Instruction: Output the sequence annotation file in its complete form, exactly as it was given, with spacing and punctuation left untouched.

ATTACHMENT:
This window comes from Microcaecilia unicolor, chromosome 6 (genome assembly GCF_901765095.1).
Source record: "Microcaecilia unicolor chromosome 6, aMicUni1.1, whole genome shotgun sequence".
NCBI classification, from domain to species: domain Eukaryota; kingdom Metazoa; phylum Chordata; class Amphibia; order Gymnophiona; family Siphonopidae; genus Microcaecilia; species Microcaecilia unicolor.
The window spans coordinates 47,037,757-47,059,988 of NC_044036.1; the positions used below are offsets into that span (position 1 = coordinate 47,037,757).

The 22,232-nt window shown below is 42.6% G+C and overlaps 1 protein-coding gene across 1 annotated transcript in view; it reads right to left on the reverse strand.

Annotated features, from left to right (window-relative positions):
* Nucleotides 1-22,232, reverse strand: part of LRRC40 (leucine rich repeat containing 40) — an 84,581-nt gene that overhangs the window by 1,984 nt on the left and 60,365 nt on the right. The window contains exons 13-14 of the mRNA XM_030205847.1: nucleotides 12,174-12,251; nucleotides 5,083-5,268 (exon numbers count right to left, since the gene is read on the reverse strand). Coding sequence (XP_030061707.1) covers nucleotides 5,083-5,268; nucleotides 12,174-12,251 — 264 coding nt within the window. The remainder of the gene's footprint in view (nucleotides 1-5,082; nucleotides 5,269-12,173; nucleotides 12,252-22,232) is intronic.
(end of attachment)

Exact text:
This window comes from Microcaecilia unicolor, chromosome 6 (genome assembly GCF_901765095.1).
Source record: "Microcaecilia unicolor chromosome 6, aMicUni1.1, whole genome shotgun sequence".
NCBI classification, from domain to species: domain Eukaryota; kingdom Metazoa; phylum Chordata; class Amphibia; order Gymnophiona; family Siphonopidae; genus Microcaecilia; species Microcaecilia unicolor.
The window spans coordinates 47,037,757-47,059,988 of NC_044036.1; the positions used below are offsets into that span (position 1 = coordinate 47,037,757).

The 22,232-nt window shown below is 42.6% G+C and overlaps 1 protein-coding gene across 1 annotated transcript in view; it reads right to left on the reverse strand.

Annotated features, from left to right (window-relative positions):
* Nucleotides 1-22,232, reverse strand: part of LRRC40 (leucine rich repeat containing 40) — an 84,581-nt gene that overhangs the window by 1,984 nt on the left and 60,365 nt on the right. The window contains exons 13-14 of the mRNA XM_030205847.1: nucleotides 12,174-12,251; nucleotides 5,083-5,268 (exon numbers count right to left, since the gene is read on the reverse strand). Coding sequence (XP_030061707.1) covers nucleotides 5,083-5,268; nucleotides 12,174-12,251 — 264 coding nt within the window. The remainder of the gene's footprint in view (nucleotides 1-5,082; nucleotides 5,269-12,173; nucleotides 12,252-22,232) is intronic.